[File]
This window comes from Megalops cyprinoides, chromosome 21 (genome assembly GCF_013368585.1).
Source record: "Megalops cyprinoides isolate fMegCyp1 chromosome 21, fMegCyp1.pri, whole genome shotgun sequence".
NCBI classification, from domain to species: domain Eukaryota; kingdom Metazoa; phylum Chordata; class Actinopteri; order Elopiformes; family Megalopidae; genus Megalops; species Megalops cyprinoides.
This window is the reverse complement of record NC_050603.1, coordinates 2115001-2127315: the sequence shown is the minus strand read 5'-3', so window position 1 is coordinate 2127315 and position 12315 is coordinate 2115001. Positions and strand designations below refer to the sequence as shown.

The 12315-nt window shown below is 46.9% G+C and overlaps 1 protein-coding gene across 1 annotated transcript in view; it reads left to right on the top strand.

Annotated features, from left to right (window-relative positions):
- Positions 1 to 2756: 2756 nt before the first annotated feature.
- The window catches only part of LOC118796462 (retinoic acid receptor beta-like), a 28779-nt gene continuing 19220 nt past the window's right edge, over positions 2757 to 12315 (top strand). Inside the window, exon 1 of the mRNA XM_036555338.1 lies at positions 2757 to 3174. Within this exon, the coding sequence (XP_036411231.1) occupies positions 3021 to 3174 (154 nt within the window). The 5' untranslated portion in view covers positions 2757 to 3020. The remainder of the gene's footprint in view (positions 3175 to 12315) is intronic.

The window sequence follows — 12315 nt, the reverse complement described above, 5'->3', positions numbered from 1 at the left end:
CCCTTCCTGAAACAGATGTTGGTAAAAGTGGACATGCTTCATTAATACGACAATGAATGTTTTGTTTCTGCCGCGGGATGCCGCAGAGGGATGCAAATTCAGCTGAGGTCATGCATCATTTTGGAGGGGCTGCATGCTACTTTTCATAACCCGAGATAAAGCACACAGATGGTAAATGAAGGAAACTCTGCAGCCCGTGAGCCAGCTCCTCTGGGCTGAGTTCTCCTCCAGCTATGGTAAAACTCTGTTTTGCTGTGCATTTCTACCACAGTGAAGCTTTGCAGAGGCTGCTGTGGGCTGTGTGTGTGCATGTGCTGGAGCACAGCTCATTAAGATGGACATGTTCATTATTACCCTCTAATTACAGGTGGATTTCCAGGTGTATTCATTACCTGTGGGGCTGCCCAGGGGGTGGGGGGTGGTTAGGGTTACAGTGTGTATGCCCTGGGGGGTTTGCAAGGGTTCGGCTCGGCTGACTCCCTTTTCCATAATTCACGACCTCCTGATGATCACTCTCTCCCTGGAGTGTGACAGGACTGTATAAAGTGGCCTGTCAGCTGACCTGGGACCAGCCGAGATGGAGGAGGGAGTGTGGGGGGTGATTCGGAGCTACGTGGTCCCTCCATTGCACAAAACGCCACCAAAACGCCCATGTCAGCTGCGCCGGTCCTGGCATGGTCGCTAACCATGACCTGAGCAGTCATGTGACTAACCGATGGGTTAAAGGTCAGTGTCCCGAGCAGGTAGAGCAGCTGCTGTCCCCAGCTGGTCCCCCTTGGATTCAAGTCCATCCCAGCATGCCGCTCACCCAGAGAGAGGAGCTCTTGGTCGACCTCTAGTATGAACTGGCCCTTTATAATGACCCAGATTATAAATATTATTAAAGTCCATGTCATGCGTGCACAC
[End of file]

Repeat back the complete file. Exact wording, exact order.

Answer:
This window comes from Megalops cyprinoides, chromosome 21 (genome assembly GCF_013368585.1).
Source record: "Megalops cyprinoides isolate fMegCyp1 chromosome 21, fMegCyp1.pri, whole genome shotgun sequence".
NCBI classification, from domain to species: domain Eukaryota; kingdom Metazoa; phylum Chordata; class Actinopteri; order Elopiformes; family Megalopidae; genus Megalops; species Megalops cyprinoides.
This window is the reverse complement of record NC_050603.1, coordinates 2115001-2127315: the sequence shown is the minus strand read 5'-3', so window position 1 is coordinate 2127315 and position 12315 is coordinate 2115001. Positions and strand designations below refer to the sequence as shown.

The 12315-nt window shown below is 46.9% G+C and overlaps 1 protein-coding gene across 1 annotated transcript in view; it reads left to right on the top strand.

Annotated features, from left to right (window-relative positions):
- Positions 1 to 2756: 2756 nt before the first annotated feature.
- The window catches only part of LOC118796462 (retinoic acid receptor beta-like), a 28779-nt gene continuing 19220 nt past the window's right edge, over positions 2757 to 12315 (top strand). Inside the window, exon 1 of the mRNA XM_036555338.1 lies at positions 2757 to 3174. Within this exon, the coding sequence (XP_036411231.1) occupies positions 3021 to 3174 (154 nt within the window). The 5' untranslated portion in view covers positions 2757 to 3020. The remainder of the gene's footprint in view (positions 3175 to 12315) is intronic.

The window sequence follows — 12315 nt, the reverse complement described above, 5'->3', positions numbered from 1 at the left end:
CCCTTCCTGAAACAGATGTTGGTAAAAGTGGACATGCTTCATTAATACGACAATGAATGTTTTGTTTCTGCCGCGGGATGCCGCAGAGGGATGCAAATTCAGCTGAGGTCATGCATCATTTTGGAGGGGCTGCATGCTACTTTTCATAACCCGAGATAAAGCACACAGATGGTAAATGAAGGAAACTCTGCAGCCCGTGAGCCAGCTCCTCTGGGCTGAGTTCTCCTCCAGCTATGGTAAAACTCTGTTTTGCTGTGCATTTCTACCACAGTGAAGCTTTGCAGAGGCTGCTGTGGGCTGTGTGTGTGCATGTGCTGGAGCACAGCTCATTAAGATGGACATGTTCATTATTACCCTCTAATTACAGGTGGATTTCCAGGTGTATTCATTACCTGTGGGGCTGCCCAGGGGGTGGGGGGTGGTTAGGGTTACAGTGTGTATGCCCTGGGGGGTTTGCAAGGGTTCGGCTCGGCTGACTCCCTTTTCCATAATTCACGACCTCCTGATGATCACTCTCTCCCTGGAGTGTGACAGGACTGTATAAAGTGGCCTGTCAGCTGACCTGGGACCAGCCGAGATGGAGGAGGGAGTGTGGGGGGTGATTCGGAGCTACGTGGTCCCTCCATTGCACAAAACGCCACCAAAACGCCCATGTCAGCTGCGCCGGTCCTGGCATGGTCGCTAACCATGACCTGAGCAGTCATGTGACTAACCGATGGGTTAAAGGTCAGTGTCCCGAGCAGGTAGAGCAGCTGCTGTCCCCAGCTGGTCCCCCTTGGATTCAAGTCCATCCCAGCATGCCGCTCACCCAGAGAGAGGAGCTCTTGGTCGACCTCTAGTATGAACTGGCCCTTTATAATGACCCAGATTATAAATATTATTAAAGTCCATGTCATGCGTGCACAC